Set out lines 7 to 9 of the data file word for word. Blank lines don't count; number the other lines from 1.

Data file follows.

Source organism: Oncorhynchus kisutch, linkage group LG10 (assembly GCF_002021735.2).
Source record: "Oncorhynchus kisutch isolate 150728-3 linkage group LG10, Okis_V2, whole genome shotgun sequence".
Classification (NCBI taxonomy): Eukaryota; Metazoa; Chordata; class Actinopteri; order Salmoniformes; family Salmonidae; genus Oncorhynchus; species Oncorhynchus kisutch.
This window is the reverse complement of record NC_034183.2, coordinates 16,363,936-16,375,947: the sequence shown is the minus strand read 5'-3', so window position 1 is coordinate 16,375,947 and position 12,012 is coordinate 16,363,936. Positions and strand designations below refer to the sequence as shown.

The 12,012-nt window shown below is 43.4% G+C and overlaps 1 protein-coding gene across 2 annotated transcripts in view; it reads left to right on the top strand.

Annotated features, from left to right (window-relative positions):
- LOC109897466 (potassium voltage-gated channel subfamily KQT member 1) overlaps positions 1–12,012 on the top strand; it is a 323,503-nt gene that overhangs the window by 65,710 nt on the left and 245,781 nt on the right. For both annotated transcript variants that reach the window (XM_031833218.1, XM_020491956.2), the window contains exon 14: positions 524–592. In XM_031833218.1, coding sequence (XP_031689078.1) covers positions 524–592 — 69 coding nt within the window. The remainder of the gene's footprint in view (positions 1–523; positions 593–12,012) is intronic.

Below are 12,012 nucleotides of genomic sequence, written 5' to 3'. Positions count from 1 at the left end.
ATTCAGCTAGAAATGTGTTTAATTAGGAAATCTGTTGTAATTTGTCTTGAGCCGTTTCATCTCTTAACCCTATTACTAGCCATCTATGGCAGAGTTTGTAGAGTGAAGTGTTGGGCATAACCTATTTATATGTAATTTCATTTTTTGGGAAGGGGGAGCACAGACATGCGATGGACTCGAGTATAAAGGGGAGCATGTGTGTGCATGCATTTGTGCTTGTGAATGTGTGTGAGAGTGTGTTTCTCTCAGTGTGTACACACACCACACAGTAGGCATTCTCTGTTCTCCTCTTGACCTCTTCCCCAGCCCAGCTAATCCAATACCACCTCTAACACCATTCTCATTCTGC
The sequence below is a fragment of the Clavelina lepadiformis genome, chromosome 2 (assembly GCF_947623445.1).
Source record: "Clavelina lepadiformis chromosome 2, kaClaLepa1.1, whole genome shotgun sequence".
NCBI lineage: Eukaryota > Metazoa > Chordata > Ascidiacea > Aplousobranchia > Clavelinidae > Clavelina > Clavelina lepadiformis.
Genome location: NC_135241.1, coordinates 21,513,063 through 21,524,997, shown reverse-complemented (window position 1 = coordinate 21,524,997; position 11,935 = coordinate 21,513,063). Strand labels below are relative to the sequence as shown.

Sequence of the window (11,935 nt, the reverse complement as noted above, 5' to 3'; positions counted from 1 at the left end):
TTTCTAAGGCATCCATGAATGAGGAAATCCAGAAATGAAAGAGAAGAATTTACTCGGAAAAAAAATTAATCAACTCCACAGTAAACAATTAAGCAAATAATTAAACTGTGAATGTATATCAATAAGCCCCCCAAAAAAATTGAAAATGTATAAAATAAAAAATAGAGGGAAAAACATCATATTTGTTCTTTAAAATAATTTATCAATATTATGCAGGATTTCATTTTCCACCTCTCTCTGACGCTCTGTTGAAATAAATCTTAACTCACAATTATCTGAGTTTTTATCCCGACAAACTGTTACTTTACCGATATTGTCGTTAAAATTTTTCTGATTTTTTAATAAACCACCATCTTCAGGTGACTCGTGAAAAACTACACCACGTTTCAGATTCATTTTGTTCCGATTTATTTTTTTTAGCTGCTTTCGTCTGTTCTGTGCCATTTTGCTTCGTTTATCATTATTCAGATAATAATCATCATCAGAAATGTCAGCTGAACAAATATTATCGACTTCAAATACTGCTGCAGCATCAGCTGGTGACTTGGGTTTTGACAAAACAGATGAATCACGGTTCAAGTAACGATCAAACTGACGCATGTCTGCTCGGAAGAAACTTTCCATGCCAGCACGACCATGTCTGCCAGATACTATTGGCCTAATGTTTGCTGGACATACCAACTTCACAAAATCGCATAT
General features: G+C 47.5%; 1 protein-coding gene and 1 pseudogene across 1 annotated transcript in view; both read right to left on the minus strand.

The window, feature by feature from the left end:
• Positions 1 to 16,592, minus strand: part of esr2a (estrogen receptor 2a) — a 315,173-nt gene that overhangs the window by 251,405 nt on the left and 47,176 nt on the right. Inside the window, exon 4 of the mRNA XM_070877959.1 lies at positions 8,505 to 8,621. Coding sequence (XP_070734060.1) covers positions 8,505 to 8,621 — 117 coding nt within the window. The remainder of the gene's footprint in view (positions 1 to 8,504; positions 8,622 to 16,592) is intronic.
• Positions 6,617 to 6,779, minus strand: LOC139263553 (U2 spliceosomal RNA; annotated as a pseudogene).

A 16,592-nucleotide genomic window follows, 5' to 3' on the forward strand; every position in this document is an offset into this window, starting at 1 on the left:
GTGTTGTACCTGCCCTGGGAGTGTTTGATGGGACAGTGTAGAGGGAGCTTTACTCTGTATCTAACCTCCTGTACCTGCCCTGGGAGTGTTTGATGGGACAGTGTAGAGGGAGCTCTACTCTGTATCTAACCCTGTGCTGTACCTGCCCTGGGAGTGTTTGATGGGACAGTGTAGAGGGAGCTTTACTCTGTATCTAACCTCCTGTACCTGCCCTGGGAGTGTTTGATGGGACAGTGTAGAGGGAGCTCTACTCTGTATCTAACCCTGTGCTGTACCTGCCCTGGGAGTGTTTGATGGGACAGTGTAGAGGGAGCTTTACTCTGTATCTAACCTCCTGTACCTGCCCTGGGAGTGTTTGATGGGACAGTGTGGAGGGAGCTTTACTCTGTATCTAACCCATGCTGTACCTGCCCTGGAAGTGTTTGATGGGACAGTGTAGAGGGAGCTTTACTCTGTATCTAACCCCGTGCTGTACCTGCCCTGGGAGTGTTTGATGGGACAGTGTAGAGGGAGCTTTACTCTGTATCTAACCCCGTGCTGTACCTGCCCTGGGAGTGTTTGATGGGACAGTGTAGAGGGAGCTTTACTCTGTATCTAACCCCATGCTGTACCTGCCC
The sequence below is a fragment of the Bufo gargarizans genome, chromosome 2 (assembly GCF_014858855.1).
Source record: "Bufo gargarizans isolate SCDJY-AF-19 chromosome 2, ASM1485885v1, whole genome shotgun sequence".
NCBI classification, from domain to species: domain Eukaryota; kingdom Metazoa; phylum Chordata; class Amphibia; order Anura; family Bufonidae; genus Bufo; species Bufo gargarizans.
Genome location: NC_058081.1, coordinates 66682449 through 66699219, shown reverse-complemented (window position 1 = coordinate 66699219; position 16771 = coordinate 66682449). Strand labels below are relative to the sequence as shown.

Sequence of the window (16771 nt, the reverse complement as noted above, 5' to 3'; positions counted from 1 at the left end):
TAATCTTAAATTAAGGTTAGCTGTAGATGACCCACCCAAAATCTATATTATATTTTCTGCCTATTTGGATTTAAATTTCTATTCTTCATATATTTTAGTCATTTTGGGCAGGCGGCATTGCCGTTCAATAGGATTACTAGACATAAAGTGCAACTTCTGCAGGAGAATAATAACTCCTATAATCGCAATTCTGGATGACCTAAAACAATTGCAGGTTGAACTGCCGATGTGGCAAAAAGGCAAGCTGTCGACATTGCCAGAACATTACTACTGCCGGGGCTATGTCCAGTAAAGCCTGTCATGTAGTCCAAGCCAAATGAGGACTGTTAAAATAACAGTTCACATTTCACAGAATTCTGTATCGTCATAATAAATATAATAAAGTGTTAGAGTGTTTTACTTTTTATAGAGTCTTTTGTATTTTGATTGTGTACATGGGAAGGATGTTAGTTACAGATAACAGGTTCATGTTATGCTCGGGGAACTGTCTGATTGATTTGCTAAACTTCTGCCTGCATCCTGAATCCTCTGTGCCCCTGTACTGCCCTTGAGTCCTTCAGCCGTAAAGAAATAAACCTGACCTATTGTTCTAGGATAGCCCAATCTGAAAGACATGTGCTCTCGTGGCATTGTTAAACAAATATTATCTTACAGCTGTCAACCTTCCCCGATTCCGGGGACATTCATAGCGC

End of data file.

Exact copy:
- LOC109897466 (potassium voltage-gated channel subfamily KQT member 1) overlaps positions 1–12,012 on the top strand; it is a 323,503-nt gene that overhangs the window by 65,710 nt on the left and 245,781 nt on the right. For both annotated transcript variants that reach the window (XM_031833218.1, XM_020491956.2), the window contains exon 14: positions 524–592. In XM_031833218.1, coding sequence (XP_031689078.1) covers positions 524–592 — 69 coding nt within the window. The remainder of the gene's footprint in view (positions 1–523; positions 593–12,012) is intronic.

Below are 12,012 nucleotides of genomic sequence, written 5' to 3'. Positions count from 1 at the left end.
ATTCAGCTAGAAATGTGTTTAATTAGGAAATCTGTTGTAATTTGTCTTGAGCCGTTTCATCTCTTAACCCTATTACTAGCCATCTATGGCAGAGTTTGTAGAGTGAAGTGTTGGGCATAACCTATTTATATGTAATTTCATTTTTTGGGAAGGGGGAGCACAGACATGCGATGGACTCGAGTATAAAGGGGAGCATGTGTGTGCATGCATTTGTGCTTGTGAATGTGTGTGAGAGTGTGTTTCTCTCAGTGTGTACACACACCACACAGTAGGCATTCTCTGTTCTCCTCTTGACCTCTTCCCCAGCCCAGCTAATCCAATACCACCTCTAACACCATTCTCATTCTGC